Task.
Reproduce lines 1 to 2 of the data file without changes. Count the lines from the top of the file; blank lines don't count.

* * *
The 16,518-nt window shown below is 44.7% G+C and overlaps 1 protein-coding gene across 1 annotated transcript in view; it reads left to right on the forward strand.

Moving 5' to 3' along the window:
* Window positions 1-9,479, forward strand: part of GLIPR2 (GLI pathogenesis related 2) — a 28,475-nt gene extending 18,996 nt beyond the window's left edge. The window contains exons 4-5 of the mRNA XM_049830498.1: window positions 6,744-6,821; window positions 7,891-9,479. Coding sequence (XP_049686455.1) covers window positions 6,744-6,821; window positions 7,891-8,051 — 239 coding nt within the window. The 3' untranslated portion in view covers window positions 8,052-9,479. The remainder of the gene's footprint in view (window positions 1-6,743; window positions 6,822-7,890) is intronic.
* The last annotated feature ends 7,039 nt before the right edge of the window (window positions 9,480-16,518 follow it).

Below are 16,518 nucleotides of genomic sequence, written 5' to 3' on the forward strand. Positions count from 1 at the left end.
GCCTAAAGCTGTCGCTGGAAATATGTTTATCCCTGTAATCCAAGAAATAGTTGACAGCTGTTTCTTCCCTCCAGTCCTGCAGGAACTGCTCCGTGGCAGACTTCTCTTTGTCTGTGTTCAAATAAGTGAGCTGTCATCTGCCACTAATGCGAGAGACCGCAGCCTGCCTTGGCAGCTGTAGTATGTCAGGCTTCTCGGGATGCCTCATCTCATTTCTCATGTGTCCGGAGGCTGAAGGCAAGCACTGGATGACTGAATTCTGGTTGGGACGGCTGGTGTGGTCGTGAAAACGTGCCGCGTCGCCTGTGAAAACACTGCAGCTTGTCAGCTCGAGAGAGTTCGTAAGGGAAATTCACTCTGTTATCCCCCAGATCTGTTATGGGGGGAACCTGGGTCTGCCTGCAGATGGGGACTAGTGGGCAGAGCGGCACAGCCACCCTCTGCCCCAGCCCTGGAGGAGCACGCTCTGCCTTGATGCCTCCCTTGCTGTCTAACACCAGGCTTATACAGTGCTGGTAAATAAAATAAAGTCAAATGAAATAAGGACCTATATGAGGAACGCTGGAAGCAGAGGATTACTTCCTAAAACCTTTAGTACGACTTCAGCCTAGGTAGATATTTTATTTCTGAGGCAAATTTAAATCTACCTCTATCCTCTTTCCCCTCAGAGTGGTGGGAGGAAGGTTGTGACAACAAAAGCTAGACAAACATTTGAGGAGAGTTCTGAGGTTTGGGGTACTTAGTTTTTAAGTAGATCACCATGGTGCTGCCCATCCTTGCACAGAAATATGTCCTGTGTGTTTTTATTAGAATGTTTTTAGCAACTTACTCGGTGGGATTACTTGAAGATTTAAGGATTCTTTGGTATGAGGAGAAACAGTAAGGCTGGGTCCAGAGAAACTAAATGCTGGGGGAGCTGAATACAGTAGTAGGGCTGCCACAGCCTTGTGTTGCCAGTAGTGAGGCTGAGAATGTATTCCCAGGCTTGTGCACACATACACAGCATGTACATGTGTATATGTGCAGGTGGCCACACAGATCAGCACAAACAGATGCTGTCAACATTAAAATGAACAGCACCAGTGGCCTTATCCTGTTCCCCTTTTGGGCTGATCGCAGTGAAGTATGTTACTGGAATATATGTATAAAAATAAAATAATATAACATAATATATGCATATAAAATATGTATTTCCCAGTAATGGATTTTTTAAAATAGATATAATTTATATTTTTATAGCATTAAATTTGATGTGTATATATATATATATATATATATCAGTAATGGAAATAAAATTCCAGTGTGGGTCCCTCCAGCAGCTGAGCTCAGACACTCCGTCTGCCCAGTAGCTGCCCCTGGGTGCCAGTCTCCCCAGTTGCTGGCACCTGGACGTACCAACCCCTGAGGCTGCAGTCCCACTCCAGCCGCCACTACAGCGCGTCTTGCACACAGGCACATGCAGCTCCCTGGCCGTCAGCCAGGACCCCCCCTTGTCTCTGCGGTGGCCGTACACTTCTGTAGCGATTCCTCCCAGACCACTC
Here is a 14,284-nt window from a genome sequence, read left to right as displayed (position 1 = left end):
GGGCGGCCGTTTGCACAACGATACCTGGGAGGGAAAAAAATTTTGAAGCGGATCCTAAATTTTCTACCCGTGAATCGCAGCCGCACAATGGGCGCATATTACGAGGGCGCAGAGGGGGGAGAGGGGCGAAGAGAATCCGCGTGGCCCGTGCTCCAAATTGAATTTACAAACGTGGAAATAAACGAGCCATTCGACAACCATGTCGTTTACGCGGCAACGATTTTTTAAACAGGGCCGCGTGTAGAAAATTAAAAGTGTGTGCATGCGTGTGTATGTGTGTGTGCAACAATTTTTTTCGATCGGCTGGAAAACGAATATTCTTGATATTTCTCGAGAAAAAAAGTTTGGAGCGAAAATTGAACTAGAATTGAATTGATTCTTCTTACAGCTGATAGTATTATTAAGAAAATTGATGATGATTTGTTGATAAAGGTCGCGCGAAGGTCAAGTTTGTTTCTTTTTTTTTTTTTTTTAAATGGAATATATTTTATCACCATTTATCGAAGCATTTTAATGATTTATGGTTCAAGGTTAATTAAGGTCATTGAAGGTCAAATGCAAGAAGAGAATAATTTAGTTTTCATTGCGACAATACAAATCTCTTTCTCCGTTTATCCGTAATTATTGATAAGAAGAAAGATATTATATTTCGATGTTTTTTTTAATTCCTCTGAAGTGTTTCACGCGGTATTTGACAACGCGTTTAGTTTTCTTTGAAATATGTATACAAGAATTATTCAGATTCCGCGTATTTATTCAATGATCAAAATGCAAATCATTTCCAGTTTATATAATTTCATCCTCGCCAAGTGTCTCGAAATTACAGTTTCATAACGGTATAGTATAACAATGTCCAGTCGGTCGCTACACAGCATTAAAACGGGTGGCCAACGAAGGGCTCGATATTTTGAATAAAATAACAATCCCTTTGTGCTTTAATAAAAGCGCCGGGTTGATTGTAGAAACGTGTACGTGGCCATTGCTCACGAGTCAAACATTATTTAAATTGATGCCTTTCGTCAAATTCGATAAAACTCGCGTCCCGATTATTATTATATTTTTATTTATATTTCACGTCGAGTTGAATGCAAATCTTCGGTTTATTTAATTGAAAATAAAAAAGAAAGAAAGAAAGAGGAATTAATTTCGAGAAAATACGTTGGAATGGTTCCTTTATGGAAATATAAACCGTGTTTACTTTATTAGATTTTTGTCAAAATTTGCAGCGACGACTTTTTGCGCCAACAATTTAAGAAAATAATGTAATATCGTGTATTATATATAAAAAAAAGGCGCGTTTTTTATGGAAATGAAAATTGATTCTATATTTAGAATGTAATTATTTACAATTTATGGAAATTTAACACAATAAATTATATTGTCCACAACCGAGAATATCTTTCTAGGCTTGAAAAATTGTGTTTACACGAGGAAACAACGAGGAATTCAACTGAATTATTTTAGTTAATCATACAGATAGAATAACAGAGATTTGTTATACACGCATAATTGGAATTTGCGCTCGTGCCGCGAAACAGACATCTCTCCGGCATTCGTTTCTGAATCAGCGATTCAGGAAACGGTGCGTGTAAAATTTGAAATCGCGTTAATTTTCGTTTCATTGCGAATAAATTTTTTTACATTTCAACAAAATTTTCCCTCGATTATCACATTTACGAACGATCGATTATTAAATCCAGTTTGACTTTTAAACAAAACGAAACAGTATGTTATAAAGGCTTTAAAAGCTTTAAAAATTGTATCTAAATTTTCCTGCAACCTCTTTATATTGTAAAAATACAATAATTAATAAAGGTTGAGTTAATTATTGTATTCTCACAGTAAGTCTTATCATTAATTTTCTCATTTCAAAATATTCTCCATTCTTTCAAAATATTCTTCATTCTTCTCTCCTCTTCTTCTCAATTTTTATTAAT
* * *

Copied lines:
The 16,518-nt window shown below is 44.7% G+C and overlaps 1 protein-coding gene across 1 annotated transcript in view; it reads left to right on the forward strand.

Moving 5' to 3' along the window: